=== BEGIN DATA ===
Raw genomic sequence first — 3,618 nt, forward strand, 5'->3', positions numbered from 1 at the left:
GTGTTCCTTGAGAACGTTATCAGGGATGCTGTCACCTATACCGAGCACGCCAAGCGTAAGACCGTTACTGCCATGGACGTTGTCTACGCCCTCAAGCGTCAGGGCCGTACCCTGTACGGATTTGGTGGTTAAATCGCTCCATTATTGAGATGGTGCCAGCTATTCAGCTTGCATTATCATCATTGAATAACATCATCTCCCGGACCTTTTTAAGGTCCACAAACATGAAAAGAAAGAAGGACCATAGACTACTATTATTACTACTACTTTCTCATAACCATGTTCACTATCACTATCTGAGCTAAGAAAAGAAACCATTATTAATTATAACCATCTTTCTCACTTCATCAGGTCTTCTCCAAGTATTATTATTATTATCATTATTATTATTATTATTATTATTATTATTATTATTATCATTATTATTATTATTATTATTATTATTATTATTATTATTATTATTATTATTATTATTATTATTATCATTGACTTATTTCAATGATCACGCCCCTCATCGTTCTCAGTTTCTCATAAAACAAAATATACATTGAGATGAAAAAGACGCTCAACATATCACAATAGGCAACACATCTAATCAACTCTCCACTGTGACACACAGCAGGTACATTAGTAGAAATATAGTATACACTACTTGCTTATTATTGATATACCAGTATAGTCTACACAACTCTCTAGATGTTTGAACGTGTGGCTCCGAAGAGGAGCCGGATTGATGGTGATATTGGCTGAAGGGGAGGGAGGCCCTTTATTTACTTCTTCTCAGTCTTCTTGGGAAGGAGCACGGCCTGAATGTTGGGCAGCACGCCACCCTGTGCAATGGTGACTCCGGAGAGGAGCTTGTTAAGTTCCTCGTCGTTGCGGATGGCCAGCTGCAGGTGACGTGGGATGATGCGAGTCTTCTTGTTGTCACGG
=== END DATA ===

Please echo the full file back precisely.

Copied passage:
Raw genomic sequence first — 3,618 nt, forward strand, 5'->3', positions numbered from 1 at the left:
GTGTTCCTTGAGAACGTTATCAGGGATGCTGTCACCTATACCGAGCACGCCAAGCGTAAGACCGTTACTGCCATGGACGTTGTCTACGCCCTCAAGCGTCAGGGCCGTACCCTGTACGGATTTGGTGGTTAAATCGCTCCATTATTGAGATGGTGCCAGCTATTCAGCTTGCATTATCATCATTGAATAACATCATCTCCCGGACCTTTTTAAGGTCCACAAACATGAAAAGAAAGAAGGACCATAGACTACTATTATTACTACTACTTTCTCATAACCATGTTCACTATCACTATCTGAGCTAAGAAAAGAAACCATTATTAATTATAACCATCTTTCTCACTTCATCAGGTCTTCTCCAAGTATTATTATTATTATCATTATTATTATTATTATTATTATTATTATTATTATTATCATTATTATTATTATTATTATTATTATTATTATTATTATTATTATTATTATTATTATTATTATTATCATTGACTTATTTCAATGATCACGCCCCTCATCGTTCTCAGTTTCTCATAAAACAAAATATACATTGAGATGAAAAAGACGCTCAACATATCACAATAGGCAACACATCTAATCAACTCTCCACTGTGACACACAGCAGGTACATTAGTAGAAATATAGTATACACTACTTGCTTATTATTGATATACCAGTATAGTCTACACAACTCTCTAGATGTTTGAACGTGTGGCTCCGAAGAGGAGCCGGATTGATGGTGATATTGGCTGAAGGGGAGGGAGGCCCTTTATTTACTTCTTCTCAGTCTTCTTGGGAAGGAGCACGGCCTGAATGTTGGGCAGCACGCCACCCTGTGCAATGGTGACTCCGGAGAGGAGCTTGTTAAGTTCCTCGTCGTTGCGGATGGCCAGCTGCAGGTGACGTGGGATGATGCGAGTCTTCTTGTTGTCACGG